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### Total internal reflection

An effect that combines both refraction and reflection is total internal reflection. Consider light coming from a dense medium like water into a less dense medium like air.

When the light coming from the water strikes the surface, part will be reflected and part will be refracted. Measured with respect to the normal line perpendicular to the surface, the reflected light comes off at an angle equal to that at which it entered at, while that for the refracted light is larger than the incident angle. In fact the greater the incident angle, the more the refracted light bends away from the normal. Thus, increasing the angle of incidence from path 1'' to 2'' will eventually reach a point where the refracted angle is 90o, at which point the light appears to emerge along the surface between the water and air. If the angle of incidence is increased further, the refracted light cannot leave the water. It gets completely reflected. The interesting thing about total internal reflection is that it really is total. That is 100% of the light gets reflected back into the more dense medium, as long as the angle at which it is incident to the surface is large enough.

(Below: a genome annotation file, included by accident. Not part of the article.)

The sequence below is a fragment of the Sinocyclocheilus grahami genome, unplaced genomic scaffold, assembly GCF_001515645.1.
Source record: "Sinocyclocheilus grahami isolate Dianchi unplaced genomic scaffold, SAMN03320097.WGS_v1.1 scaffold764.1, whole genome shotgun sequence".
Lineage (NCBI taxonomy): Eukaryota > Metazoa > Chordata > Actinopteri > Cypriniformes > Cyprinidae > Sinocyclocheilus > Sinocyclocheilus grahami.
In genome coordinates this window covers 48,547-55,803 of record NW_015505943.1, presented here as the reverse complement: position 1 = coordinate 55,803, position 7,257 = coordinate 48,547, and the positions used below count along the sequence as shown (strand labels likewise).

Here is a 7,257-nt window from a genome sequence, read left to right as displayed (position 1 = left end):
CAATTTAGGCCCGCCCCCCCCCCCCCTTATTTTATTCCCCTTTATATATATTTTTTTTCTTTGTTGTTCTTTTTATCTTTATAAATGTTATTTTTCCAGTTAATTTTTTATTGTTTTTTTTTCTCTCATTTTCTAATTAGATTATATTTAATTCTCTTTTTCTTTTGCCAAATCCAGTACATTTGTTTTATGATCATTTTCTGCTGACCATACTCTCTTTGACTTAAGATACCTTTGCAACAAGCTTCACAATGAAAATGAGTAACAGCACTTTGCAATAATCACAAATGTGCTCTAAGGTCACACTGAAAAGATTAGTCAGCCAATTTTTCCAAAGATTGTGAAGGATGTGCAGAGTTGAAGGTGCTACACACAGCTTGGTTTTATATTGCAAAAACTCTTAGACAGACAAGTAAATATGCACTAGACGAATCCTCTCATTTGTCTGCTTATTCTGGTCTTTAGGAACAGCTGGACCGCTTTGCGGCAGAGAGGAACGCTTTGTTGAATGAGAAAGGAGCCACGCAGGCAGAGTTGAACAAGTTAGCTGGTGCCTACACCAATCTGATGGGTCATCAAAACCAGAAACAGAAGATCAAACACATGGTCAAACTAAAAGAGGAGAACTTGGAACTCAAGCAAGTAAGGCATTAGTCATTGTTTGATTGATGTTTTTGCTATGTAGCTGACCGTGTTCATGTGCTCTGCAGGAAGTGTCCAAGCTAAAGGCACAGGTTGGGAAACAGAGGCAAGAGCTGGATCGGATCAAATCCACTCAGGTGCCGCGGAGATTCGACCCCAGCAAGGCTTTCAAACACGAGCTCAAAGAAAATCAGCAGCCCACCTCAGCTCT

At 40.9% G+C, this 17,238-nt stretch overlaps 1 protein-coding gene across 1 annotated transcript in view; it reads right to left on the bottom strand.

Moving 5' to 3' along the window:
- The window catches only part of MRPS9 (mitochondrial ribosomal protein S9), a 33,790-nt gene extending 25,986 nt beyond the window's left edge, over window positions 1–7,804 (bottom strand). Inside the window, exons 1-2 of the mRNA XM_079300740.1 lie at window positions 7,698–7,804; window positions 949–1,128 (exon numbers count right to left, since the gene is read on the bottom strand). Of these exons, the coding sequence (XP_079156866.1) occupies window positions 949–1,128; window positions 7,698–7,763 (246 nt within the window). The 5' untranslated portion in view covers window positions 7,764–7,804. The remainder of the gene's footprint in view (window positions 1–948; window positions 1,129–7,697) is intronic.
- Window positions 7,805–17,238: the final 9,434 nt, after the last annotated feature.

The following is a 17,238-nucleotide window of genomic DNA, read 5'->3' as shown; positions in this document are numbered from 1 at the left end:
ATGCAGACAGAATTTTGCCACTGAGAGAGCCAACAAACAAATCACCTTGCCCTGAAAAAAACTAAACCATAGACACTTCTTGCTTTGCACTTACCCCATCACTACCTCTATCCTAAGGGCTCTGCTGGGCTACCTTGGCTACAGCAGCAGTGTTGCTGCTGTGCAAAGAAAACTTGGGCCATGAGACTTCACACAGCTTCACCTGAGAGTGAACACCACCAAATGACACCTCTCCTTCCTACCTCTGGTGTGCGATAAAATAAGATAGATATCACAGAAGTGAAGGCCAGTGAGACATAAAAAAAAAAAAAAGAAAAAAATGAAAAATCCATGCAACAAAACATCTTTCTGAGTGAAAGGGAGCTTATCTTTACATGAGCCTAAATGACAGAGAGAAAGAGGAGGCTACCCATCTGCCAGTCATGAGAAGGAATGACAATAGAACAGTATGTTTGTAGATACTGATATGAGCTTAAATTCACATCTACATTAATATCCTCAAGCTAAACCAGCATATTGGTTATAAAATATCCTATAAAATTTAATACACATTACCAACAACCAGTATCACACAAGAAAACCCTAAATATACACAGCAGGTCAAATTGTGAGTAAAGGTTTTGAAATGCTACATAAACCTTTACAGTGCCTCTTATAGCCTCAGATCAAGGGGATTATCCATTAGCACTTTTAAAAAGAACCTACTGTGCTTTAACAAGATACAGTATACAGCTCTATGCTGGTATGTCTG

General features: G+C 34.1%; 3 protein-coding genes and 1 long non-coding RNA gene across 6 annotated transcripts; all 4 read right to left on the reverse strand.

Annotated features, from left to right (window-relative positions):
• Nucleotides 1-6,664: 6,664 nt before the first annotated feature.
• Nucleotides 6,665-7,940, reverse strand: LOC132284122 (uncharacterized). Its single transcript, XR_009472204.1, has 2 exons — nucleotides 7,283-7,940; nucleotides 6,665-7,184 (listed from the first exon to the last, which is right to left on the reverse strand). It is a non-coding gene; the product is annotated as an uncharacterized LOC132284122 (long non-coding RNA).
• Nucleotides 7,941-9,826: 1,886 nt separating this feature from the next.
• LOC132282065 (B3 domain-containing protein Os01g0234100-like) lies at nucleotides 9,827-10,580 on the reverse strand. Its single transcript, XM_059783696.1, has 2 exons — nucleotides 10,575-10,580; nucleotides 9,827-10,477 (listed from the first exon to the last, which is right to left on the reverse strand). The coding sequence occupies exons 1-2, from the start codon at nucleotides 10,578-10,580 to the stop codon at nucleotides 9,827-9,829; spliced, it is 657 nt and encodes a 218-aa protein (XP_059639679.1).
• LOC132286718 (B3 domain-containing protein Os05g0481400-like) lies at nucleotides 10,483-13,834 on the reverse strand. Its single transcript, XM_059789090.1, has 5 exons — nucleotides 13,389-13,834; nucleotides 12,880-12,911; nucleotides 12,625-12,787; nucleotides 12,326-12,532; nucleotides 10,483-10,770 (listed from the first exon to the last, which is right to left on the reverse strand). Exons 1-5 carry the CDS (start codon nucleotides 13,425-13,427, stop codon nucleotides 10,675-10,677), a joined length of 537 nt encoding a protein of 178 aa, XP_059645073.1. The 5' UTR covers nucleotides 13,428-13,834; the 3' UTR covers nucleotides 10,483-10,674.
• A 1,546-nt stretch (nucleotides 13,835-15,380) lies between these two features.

Fiber optics uses this property of light to keep light beams focussed without significant loss.

The light enters the glass cable, and as long as the bending is not too sudden, will be totally internally reflected when it hits the sides, and thus is guided along the cable. This is used in telephone and cable TV cables to carry the signals. Light as an information carrier is much faster and more efficient than electrons in an electric current. Also, since light rays don't interact with each other (whereas electrons interact via their electric charge), it is possible to pack a large number of different light signals into the same fibre optics cable without distortion. You are probably most familiar with fibre optics cables in novelty items consisting of thin, multi-coloured strands of glass which carry light beams.

Next: Dispersion Up: Refraction Previous: Refraction
modtech@theory.uwinnipeg.ca
1999-09-29